| 2017 |
Correction Facility and Shelter for Minors
A walk through the town of Koronowo in Kujawy-Pomeranian region of Poland allows one to feel the spirit of the past. A Gothic post-Cistercian complex, 19th-century architecture and picturesque basin of Brda river shift one’s thoughts to times when Lutherans, Catholics and Jews all lived next to each another. Among the most beautiful historical landmarks in Koronowo are material remnants of its Jewish history – the synagogue building and the cemetery. Traces of local Jewish settlement date back to the end of the 17th century, with the 19th century being the peak moment for its growth. At the time, a Jewish school existed in the town and Kehilla members sat on the town council. However, from early 20th century, the numbers began to fall and the town ceased to have its own rabbi. In 1932, Koronów’s Kehilla was dissolved; the synagogue building was sold before the war to Sokół (“Falcon”) Gymnastics Society, which is the reason why it has survived intact to the present day.
Although none of the girls from Correction Facility and Shelter for Minors participating in School of Dialogue workshops is originally from Koronowo or surrounding area, they were all aware of the town’s Jewish past. Those enrolled in Koronowo’s Junior High School No.4 and Vocational School No.2 had participated in many editions of POLIN Museum’s “Daffodils” project and in 2016 joined “Restoring the Memory” program run by Foundation for Preservation of Jewish Heritage in Poland (FODŻ).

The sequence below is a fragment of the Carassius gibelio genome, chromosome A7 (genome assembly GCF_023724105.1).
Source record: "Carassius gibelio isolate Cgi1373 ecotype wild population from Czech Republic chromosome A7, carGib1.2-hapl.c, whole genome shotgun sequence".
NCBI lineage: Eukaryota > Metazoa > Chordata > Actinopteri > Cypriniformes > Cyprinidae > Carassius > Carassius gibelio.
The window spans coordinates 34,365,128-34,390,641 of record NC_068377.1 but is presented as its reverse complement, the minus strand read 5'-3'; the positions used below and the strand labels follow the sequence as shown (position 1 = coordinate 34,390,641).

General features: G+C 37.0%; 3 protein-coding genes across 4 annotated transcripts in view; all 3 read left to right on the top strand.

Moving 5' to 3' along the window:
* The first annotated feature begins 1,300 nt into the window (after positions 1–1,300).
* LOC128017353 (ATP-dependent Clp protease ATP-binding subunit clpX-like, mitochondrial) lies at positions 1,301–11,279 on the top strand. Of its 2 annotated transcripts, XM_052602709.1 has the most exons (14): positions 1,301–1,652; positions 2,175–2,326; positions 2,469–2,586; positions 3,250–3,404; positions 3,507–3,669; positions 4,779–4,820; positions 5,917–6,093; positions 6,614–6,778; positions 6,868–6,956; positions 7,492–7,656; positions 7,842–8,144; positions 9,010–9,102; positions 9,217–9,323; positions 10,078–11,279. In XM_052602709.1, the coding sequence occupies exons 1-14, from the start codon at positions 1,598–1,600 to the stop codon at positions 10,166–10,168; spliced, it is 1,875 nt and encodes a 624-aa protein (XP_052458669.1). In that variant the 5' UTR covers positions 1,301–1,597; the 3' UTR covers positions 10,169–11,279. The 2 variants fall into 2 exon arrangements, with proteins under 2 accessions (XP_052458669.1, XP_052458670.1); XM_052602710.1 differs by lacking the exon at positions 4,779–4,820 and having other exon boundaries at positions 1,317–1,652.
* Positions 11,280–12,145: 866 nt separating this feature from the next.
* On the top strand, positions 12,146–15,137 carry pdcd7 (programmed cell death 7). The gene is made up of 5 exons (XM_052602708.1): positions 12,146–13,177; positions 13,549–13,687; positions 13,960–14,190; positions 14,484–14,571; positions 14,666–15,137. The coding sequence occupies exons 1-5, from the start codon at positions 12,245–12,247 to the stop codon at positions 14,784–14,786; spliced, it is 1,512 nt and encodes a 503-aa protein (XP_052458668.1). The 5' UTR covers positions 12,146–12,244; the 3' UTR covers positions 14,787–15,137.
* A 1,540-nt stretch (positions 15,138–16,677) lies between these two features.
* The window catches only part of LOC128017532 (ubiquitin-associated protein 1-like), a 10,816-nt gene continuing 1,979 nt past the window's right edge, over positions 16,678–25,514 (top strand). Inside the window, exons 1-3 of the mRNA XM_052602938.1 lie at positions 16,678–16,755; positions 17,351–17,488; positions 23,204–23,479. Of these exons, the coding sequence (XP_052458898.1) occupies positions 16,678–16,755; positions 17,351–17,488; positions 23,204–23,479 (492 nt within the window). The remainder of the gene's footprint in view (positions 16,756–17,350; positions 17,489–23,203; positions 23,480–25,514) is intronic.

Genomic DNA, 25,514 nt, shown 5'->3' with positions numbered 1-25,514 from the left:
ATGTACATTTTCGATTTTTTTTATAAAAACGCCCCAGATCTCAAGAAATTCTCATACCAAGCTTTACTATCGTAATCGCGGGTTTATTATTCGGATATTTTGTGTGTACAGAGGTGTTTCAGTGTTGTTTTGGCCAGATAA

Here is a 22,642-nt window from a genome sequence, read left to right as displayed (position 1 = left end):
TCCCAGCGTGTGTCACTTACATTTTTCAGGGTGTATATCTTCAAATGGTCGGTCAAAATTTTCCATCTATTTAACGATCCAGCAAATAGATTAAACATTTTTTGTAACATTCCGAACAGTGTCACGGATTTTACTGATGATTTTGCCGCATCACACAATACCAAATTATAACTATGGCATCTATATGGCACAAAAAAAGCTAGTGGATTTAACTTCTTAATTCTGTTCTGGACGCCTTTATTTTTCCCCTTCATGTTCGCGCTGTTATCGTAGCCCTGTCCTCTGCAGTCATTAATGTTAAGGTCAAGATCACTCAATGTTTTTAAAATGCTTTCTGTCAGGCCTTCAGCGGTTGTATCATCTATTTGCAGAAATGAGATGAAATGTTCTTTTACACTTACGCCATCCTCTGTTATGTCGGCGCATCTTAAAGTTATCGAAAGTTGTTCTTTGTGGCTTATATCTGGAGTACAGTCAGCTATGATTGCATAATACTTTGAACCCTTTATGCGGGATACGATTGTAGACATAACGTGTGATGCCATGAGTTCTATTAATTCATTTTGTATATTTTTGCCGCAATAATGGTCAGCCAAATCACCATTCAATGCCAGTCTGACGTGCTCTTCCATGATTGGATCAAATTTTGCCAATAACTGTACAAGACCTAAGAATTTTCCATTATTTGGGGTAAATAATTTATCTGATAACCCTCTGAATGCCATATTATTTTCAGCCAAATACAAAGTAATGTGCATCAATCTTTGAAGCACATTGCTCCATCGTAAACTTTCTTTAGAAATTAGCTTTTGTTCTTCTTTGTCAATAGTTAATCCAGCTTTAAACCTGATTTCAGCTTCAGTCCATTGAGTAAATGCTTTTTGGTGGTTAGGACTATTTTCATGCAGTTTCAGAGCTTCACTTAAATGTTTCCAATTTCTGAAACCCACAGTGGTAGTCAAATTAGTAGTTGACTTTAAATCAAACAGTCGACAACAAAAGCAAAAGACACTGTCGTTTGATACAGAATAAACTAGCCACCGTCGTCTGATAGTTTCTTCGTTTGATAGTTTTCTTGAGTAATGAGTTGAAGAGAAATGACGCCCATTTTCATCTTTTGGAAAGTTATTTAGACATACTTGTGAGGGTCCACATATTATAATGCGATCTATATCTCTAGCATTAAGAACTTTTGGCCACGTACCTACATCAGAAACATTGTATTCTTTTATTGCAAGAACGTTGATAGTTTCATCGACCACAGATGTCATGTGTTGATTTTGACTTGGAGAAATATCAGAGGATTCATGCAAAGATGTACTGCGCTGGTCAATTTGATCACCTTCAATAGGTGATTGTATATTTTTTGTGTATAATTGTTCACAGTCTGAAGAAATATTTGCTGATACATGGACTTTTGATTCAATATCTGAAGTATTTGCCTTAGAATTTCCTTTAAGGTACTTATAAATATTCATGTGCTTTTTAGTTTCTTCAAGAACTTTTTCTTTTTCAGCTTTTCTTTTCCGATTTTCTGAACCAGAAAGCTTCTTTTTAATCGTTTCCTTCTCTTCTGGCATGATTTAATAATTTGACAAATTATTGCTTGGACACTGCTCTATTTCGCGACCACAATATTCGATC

Thanks to their commitment, the local Jewish cemetery is maintained and the surviving headstones have been cataloged. Girls have also conducted maintenance work in the revitalized synagogue in Bydgoszcz-Fordona, as well as participated in trips to POLIN Museum in Warsaw and Kulmhof am Ner extermination camp in Chełmno.